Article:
It was already 8pm on a toasty summer night when our group assembled at the place Italians call “the Wedding Cake.” The massive, white marble building known officially as Vittorio Emanuele Monument was the meeting point for our night tour of some of the most famous remains of ancient Rome – the Colosseum, the Roman Forum, and the other amazing ruins that line the path between the sites. We were beyond excited.
It’s important to note that this part of Rome is my favorite place on the planet. When Lance and I visited it for the first time nine years ago, I actually did the happy dance while strolling through the Forum…and I may have done it again while gazing across the breathtaking structure that is the Colosseum.
We have a thing for grand ruins, and the historical sites in Italy certainly quality. While we have been back to Rome several times since, we haven’t had the chance for another proper exploration, mostly due to the long lines that form for the sites during the day.
Our night tour with Walks of Italy began with a walk to the Capitoline Hill to visit Piazza del Campidoglio. The spectacular square, which dates from the 16th century, was designed by Michelangelo. From this elevated viewpoint, we got a fantastic look at my beloved Roman Forum—the space that was the heart of life in ancient Rome. Although the site is closed at night, seeing the Forum from above gave us a great appreciation for the scale of the historic buildings and what still exists here. It’s easy to imagine the size and detail of the temples and monuments whose foundations and columns are still sprinkled within the Forum’s footprint.
As our tour continued, our guide told us about the “archaeological lasagna” that is Rome. The evidence was literally all around us as we passed early Christian art, ancient monuments, and the works of emperors on our short journey.
For centuries in Rome, settlements were built on top of settlements, leading to layers of buildings, tunnels, and artifacts all within the city’s core. As we walked toward our ultimate destination—the Colosseum—we gazed 20 feet down below ground level to the base of some of the ancient structures. And that’s just what’s visible now. Ongoing excavation for a new subway line (which many locals think may never be completed) is constantly uncovering things like preserved mosaics from the earliest neighborhoods, burial grounds, and artifacts of daily living.
After weaving our way passed the street artists and vendors entertaining passersby, we arrived at the Colosseum at our appointed time for our night tour. Because visiting the Colosseum at night is tightly controlled and limited to small groups (ours was only about 25 people), the start time is quite specific. We had a few minutes to marvel at the 2000-year-old building lit up against the night sky, but it was soon time to go inside.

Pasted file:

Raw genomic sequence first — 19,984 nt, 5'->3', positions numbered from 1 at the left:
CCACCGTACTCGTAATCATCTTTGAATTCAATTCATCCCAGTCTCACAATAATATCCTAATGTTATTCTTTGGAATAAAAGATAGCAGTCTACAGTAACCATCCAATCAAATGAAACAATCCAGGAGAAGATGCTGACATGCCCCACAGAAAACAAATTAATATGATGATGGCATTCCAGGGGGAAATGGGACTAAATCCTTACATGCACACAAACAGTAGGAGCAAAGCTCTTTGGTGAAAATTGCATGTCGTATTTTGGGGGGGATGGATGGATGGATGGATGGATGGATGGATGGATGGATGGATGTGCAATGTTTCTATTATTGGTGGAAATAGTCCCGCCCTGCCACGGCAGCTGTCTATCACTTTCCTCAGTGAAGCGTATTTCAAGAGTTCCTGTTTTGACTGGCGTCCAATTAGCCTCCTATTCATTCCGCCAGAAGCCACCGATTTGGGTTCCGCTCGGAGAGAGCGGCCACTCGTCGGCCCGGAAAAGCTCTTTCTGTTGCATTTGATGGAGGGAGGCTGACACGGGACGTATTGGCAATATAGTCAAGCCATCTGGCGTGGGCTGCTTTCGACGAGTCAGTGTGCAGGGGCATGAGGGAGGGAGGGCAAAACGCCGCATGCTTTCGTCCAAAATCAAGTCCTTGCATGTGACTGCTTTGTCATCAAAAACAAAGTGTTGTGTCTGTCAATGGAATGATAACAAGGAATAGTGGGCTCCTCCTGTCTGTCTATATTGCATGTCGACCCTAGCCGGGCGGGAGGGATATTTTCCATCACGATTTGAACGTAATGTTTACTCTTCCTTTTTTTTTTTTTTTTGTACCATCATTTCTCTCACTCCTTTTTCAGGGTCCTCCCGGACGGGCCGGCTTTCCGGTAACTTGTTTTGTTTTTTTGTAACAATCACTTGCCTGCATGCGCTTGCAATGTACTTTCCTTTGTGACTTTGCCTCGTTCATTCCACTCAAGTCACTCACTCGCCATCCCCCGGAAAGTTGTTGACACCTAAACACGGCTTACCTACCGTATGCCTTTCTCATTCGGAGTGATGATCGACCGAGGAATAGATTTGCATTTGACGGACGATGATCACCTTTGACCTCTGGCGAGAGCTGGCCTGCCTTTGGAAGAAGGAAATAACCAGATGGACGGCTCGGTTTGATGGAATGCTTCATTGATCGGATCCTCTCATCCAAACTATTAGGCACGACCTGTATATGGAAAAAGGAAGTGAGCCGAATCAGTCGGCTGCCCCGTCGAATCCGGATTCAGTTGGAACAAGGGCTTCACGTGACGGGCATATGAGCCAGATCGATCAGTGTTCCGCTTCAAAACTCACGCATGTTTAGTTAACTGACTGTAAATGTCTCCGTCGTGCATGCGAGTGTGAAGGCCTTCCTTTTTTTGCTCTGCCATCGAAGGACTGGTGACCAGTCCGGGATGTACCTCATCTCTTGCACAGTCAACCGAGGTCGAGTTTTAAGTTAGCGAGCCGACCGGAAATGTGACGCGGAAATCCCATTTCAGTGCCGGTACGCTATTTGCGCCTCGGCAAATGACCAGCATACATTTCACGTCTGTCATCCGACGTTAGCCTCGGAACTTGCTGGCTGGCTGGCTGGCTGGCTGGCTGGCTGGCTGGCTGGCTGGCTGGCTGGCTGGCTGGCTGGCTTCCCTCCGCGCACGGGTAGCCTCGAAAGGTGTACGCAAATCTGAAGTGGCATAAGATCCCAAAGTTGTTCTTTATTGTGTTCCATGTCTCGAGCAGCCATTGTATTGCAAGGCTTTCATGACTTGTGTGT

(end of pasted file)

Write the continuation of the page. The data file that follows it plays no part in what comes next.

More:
Passing through the arches of the Colosseum, we found ourselves standing in the former location of the imperial box, gazing over the partially-reconstructed floor. The first things we noticed entering this amazing building were the network of tunnels below and the absolute silence of the night. Visiting the Colosseum during the day can be quite hectic between the heat and the lines of people. But, at night, it was just stillness, giving us an opportunity to take in the grandeur of the structure while learning more about what happened here.
Our Walks of Italy guide told the story of the Colosseum, originally known as the Flavian Amphitheater. Beginning around 80 AD, it hosted upwards of 50,000 fans taking in the entertainment of the day. Often, that meant great displays of exotic animals from around the world. Elephants, lions, tigers, and more would be brought in from Africa to fight to the death, or sometimes to fight with people who had been condemned for different transgressions. (Despite the legends, there is no evidence that Christians were executed here).
As part of the all-day events, the animal battles were followed by the peoples’ favorite – gladiator fights. Trained specialists from across the Empire would duel for glory while the citizens cheered, picnicked, and gossiped during these social times. It continued this way for 500 years until the fall of the Roman Empire.
Making all these spectacles happen took a small army (or at least a sizable group of slaves and low-level workers) who were almost always out of sight of the nobles and public at large. The next stop on our Colosseum night tour was the hypogeum, the underground area where all those people worked.
Below the floor of the Colosseum is a system of twisting tunnels and corridors. These spaces once housed the animals being prepared for battle, the gladiators awaiting their next duel, and all the other unfortunate souls soon to find themselves in the middle of the arena. Seeing the narrow spaces that would have been dark, hot, and full of activity, it’s hard to imagine how everything worked below ground. But it did. We even had the opportunity to see a reconstructed version of the elevators that were used to hoist the people, animals, and equipment up to the arena floor.
After a look at a few more of the tunnels and pathways, our time at the Colosseum was up. It was time to re-emerge into modern Rome to admire the ancient building from the outside, doing the happy dance once again.
Colosseum Night Tour
When: The tour of the Colosseum is typically offered four nights per week and lasts about 2 hours. Please consult the website for exact dates.
Cost: €79 per person includes the guided tour and no-wait tickets to the Colosseum
About Walks of Italy: The company offers over 70 services in cities across Italy.
Website: See the VIP Colosseum at Night tour.
We were the guests of Walks of Italy. All opinions of the fascinating and ancient are our own.